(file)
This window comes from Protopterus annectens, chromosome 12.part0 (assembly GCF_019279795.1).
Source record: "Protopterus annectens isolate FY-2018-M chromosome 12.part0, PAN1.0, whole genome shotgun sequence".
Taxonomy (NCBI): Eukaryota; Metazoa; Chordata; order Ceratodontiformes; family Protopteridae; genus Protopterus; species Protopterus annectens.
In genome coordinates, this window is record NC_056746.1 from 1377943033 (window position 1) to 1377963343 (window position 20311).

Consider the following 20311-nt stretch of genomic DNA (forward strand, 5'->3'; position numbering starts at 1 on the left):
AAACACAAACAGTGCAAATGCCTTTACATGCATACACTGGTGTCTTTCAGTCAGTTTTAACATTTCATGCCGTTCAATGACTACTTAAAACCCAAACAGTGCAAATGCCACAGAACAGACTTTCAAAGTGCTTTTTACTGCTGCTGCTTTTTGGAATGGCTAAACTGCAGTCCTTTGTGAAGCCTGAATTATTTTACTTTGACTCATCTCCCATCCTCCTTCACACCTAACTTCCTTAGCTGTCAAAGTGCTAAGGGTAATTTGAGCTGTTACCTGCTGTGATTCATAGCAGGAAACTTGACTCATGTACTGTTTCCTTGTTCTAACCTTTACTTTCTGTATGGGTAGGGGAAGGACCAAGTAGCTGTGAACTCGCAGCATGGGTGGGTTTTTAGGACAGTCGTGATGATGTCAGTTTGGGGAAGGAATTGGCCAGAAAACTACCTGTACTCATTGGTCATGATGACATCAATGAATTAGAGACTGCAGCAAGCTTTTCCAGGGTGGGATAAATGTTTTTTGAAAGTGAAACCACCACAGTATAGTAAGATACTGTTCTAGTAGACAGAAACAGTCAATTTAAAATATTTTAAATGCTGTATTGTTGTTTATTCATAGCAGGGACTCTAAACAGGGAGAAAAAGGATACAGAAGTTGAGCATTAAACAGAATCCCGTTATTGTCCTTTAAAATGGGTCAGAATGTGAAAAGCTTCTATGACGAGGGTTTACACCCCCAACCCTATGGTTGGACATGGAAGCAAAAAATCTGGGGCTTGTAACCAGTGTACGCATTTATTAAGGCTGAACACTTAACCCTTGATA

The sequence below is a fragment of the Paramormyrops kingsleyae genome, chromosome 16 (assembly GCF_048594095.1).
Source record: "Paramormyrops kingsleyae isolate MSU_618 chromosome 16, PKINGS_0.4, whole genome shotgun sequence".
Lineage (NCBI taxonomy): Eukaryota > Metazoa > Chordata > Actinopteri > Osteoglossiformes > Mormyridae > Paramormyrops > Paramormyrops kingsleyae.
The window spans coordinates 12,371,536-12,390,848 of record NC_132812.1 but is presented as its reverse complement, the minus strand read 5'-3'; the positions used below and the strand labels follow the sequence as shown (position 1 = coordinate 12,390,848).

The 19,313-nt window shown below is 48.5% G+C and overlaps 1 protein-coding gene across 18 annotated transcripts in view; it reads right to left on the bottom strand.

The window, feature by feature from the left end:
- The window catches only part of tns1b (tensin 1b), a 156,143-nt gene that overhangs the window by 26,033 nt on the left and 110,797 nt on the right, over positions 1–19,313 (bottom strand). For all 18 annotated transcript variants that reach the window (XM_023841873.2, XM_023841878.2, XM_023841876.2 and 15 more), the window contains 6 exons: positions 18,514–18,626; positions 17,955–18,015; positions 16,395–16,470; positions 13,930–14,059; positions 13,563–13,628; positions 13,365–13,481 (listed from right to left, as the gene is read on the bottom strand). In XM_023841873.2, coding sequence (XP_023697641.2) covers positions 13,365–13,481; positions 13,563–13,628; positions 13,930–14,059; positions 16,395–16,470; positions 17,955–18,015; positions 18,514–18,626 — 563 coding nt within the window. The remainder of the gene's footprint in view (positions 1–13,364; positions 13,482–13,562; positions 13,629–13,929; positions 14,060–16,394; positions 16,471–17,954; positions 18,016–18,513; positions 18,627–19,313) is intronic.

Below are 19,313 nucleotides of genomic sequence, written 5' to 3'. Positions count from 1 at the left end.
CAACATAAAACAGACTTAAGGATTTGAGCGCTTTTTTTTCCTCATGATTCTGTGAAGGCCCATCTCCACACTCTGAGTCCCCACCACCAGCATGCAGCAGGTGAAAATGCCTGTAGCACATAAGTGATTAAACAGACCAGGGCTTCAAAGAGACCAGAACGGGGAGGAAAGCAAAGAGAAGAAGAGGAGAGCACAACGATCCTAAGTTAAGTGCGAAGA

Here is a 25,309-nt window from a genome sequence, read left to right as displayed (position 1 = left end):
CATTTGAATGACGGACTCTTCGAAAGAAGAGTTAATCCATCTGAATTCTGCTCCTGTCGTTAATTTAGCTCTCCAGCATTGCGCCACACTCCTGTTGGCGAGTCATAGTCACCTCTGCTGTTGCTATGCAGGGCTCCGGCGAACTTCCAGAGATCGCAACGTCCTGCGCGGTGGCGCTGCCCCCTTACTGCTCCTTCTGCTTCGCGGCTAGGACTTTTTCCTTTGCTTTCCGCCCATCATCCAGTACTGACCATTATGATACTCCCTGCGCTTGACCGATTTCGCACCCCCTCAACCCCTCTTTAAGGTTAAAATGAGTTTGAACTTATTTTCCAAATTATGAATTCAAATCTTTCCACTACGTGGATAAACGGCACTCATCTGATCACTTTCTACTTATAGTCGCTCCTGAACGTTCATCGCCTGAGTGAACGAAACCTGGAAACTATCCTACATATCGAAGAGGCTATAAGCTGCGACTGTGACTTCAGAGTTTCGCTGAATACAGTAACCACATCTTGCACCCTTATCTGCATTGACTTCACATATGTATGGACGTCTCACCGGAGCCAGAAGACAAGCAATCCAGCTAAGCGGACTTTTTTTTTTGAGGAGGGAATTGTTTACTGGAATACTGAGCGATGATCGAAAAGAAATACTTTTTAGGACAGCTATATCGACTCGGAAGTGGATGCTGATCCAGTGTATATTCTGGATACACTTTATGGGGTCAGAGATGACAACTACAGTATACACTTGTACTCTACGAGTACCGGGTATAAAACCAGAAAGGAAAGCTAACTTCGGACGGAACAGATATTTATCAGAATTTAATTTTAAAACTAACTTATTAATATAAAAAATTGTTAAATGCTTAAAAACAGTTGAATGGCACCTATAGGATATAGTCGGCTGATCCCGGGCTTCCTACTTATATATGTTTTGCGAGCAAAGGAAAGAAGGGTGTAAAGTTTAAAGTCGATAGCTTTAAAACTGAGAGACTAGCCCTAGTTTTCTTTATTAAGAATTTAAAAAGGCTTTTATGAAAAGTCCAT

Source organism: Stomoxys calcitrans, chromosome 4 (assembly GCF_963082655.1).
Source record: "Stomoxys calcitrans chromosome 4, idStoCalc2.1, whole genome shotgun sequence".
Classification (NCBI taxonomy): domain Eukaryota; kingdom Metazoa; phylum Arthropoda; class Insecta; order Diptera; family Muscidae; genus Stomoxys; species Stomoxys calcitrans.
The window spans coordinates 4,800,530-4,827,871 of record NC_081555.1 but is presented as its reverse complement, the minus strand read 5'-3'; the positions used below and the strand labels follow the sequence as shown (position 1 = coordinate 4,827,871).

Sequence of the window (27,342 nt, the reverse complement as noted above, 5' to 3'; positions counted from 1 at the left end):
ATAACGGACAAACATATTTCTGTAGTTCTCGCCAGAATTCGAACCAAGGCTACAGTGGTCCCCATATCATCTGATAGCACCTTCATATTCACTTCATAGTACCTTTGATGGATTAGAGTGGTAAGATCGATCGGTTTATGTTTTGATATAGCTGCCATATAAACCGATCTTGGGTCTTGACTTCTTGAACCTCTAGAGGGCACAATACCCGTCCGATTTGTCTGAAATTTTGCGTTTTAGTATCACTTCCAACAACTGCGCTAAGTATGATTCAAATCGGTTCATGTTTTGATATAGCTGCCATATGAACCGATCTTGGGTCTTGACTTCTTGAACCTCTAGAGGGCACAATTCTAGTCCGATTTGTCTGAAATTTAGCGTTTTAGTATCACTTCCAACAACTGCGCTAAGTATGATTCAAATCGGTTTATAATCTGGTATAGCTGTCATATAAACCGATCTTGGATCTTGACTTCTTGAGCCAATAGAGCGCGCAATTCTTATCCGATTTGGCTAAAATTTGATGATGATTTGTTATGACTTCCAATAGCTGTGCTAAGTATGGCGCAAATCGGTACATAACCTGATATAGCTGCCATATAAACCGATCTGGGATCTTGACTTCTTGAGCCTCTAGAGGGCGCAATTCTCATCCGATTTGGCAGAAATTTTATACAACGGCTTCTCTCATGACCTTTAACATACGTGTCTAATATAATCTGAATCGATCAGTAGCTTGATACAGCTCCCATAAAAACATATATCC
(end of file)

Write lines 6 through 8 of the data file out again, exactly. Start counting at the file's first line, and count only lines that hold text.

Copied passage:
AAACACAAACAGTGCAAATGCCTTTACATGCATACACTGGTGTCTTTCAGTCAGTTTTAACATTTCATGCCGTTCAATGACTACTTAAAACCCAAACAGTGCAAATGCCACAGAACAGACTTTCAAAGTGCTTTTTACTGCTGCTGCTTTTTGGAATGGCTAAACTGCAGTCCTTTGTGAAGCCTGAATTATTTTACTTTGACTCATCTCCCATCCTCCTTCACACCTAACTTCCTTAGCTGTCAAAGTGCTAAGGGTAATTTGAGCTGTTACCTGCTGTGATTCATAGCAGGAAACTTGACTCATGTACTGTTTCCTTGTTCTAACCTTTACTTTCTGTATGGGTAGGGGAAGGACCAAGTAGCTGTGAACTCGCAGCATGGGTGGGTTTTTAGGACAGTCGTGATGATGTCAGTTTGGGGAAGGAATTGGCCAGAAAACTACCTGTACTCATTGGTCATGATGACATCAATGAATTAGAGACTGCAGCAAGCTTTTCCAGGGTGGGATAAATGTTTTTTGAAAGTGAAACCACCACAGTATAGTAAGATACTGTTCTAGTAGACAGAAACAGTCAATTTAAAATATTTTAAATGCTGTATTGTTGTTTATTCATAGCAGGGACTCTAAACAGGGAGAAAAAGGATACAGAAGTTGAGCATTAAACAGAATCCCGTTATTGTCCTTTAAAATGGGTCAGAATGTGAAAAGCTTCTATGACGAGGGTTTACACCCCCAACCCTATGGTTGGACATGGAAGCAAAAAATCTGGGGCTTGTAACCAGTGTACGCATTTATTAAGGCTGAACACTTAACCCTTGATA

The sequence below is a fragment of the Paramormyrops kingsleyae genome, chromosome 16 (assembly GCF_048594095.1).
Source record: "Paramormyrops kingsleyae isolate MSU_618 chromosome 16, PKINGS_0.4, whole genome shotgun sequence".